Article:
Major & Minor Bone Grafting

Missing teeth over a period of time can cause your jawbone to atrophy, or resorb. This often results in poor quality and quantity of bone suitable for the placement of dental implants as well as long term shifting of remaining teeth and changes to facial structure. Most patients, in these situations, are not candidates for dental implants.

Fortunately, today we have the ability to grow bone where it is needed. This not only gives us the opportunity to place implants of proper length and width, but it also gives us a chance to restore functionality and aesthetic appearance.

Major Bone Grafting

Bone grafting can repair implant sites with inadequate bone structure due to previous extractions, gum disease, or injuries. The bone is either obtained from a tissue bank or your own bone is taken from the jaw, hip or tibia (below the knee). Sinus bone grafts are also performed to replace bone in the posterior upper jaw. In addition, special membranes may be utilized that dissolve under the gum to protect the bone graft, as well as encourage bone regeneration. This is called guided bone regeneration, or guided tissue regeneration.

Major bone grafts are typically performed to repair defects of the jaws. These defects may arise as a result of traumatic injuries, tumor surgery, or congenital defects. Large defects are repaired using the patient’s own bone. This bone is harvested from a number of different areas depending on the size needed. The skull (cranium), hip (iliac crest), and lateral knee (tibia), are common donor sites. These procedures are routinely performed in an operating room and require a hospital stay.

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Bone Grafting FAQ

When tooth loss causes your jawbone to deteriorate and lack adequate bone mass and structure to support a dental implant, we build up a foundation for that new tooth with a bone graft. This dental procedure of bulking up bone enables most patients to be eligible for the placement of dental implants.

What is a bone graft?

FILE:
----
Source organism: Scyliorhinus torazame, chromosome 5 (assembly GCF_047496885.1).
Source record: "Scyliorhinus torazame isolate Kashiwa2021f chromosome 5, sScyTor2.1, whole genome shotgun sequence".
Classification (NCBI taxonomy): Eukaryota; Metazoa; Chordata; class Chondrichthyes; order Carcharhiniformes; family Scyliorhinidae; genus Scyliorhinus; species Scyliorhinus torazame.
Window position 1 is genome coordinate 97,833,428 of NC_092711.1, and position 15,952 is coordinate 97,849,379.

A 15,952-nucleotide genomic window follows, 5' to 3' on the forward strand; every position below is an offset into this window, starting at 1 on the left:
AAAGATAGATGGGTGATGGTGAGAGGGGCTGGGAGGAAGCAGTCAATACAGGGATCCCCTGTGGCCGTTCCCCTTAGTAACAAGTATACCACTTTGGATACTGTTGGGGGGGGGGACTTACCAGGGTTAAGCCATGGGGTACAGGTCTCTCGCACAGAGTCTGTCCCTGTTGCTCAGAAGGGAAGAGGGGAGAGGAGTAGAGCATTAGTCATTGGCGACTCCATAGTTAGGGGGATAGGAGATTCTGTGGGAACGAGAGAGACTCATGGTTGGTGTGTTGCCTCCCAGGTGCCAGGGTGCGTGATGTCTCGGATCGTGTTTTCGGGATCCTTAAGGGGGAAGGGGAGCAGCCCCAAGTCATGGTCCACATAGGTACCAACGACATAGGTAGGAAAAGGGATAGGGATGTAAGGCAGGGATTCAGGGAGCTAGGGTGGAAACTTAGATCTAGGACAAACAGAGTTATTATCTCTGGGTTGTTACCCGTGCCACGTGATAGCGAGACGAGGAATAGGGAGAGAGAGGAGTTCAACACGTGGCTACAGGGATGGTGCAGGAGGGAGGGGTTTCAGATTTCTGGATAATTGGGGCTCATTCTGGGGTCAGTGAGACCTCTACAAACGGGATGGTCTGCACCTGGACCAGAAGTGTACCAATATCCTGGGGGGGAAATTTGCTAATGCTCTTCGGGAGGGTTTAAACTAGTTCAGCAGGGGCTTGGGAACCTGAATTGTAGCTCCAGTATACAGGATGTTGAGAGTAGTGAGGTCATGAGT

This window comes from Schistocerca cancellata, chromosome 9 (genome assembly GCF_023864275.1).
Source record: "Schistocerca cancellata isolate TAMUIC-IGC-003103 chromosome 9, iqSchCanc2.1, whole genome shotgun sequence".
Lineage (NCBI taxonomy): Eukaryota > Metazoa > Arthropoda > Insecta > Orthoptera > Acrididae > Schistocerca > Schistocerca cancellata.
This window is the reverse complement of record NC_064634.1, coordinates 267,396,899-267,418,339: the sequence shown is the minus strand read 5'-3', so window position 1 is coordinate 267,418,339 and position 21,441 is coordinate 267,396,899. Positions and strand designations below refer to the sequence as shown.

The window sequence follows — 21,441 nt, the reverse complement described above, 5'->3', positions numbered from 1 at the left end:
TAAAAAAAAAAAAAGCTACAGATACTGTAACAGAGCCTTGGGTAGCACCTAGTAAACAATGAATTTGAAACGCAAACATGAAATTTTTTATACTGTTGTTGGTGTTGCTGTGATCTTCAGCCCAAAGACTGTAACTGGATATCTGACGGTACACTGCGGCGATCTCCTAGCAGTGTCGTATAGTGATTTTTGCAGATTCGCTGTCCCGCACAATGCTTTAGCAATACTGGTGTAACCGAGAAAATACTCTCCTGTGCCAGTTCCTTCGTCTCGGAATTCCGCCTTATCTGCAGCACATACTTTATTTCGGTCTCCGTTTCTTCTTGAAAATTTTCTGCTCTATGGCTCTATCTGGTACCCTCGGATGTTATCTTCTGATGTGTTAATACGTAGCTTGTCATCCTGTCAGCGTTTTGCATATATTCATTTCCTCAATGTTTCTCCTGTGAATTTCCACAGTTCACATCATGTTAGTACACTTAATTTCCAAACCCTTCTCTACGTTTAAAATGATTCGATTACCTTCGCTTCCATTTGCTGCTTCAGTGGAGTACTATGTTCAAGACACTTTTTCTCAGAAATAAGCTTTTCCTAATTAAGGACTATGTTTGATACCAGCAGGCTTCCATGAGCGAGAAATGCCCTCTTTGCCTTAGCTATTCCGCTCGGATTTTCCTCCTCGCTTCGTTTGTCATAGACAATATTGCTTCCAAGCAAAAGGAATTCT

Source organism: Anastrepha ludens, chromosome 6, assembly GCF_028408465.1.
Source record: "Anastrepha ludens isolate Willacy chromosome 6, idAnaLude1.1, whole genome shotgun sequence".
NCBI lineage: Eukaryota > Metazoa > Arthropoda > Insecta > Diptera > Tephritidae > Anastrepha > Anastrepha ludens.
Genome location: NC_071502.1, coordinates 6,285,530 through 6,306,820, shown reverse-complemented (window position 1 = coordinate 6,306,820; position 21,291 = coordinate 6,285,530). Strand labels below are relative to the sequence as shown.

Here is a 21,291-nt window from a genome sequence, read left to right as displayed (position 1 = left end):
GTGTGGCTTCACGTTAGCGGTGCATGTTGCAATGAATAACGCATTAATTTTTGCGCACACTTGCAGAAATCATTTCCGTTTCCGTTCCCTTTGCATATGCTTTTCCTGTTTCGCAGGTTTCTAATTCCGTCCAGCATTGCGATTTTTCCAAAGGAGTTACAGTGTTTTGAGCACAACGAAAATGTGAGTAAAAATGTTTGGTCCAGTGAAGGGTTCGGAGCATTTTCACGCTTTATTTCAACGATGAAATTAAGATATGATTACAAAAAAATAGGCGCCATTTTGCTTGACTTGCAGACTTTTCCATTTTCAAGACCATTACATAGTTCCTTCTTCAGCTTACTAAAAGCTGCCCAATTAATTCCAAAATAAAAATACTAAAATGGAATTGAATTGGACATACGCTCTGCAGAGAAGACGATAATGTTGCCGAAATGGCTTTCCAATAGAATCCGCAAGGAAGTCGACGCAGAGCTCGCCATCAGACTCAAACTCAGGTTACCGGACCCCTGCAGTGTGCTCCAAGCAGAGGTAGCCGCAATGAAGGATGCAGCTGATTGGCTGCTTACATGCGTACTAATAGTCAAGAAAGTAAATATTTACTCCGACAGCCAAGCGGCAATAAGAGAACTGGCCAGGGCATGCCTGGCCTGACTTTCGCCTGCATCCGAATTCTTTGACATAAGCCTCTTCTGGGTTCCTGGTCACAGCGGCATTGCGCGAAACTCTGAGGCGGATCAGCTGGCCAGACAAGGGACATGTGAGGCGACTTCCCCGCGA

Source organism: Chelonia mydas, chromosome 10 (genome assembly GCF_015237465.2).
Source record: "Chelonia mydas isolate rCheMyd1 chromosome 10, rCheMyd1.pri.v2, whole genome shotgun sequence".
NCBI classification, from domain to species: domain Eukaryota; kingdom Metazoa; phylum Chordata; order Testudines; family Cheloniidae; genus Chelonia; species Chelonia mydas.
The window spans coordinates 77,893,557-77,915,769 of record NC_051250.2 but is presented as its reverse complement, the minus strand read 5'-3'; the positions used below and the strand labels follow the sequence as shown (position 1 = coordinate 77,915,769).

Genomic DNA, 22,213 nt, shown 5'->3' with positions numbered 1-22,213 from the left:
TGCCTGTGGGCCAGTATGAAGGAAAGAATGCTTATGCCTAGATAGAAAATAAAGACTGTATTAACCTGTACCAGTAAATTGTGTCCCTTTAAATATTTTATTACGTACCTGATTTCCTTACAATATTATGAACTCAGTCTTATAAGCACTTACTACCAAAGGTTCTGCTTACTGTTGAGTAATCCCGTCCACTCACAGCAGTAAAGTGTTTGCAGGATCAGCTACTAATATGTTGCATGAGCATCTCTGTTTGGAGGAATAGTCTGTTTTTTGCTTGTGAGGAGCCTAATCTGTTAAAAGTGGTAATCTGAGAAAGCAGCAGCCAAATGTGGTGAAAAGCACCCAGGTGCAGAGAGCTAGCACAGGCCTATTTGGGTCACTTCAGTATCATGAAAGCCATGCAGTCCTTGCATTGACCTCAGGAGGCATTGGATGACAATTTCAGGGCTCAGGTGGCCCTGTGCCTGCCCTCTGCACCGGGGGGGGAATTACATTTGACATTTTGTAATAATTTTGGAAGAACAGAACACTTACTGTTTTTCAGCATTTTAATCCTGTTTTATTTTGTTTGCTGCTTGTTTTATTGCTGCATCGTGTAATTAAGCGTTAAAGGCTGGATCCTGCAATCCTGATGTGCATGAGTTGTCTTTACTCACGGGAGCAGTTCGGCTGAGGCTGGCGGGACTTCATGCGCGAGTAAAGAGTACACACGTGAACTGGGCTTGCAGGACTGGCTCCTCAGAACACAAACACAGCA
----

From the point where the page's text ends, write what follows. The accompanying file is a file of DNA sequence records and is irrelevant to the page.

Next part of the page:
A bone graft is a minor surgical procedure in which we replace the missing bone with new bone that not only provides a solid structure for the placement of implant teeth but also promotes new bone growth.

What is a bone graft made of?

There are several types of bone grafts. We prefer to use donor bone harvested from human cadavers.

Allogenic bone is taken from a cadaver, and since it is dead bone, it cannot produce new bone but serves as a structure that your surrounding bone can grow around and fill in.

Xenogenic bone is harvested from non-living animal sources, often a cow, and also acts as a scaffold over which your bone can grow.

Autogenous bone grafts are created from your own bone. The bone is usually taken from the mandible for smaller bone grafts and the hip when a larger amount of bone is needed.

How long does it take to recover from a bone graft?

Just as every patient is unique, so are oral procedure recoveries. And when it comes to bone grafting, completely healing must take place before the patient can move forward with dental implant placement.

When you come in for a consultation, Dr. Szutz will give you a specific idea of what to expect in terms of recovery. It usually takes a week or so to feel back to normal, but our patients typically average a healing period of about 6 months. During this time of bone-regeneration, your body will continue to make new bone.

Can your body reject a bone graft?

No, however sometimes the graft does not take as planned and therefore not have enough bone for implant placement. Once the graft has healed, we’ll be able to determine if there’s enough bone mass for implant placement. If not, we can add more grafting material when the implant is inserted in the jawbone.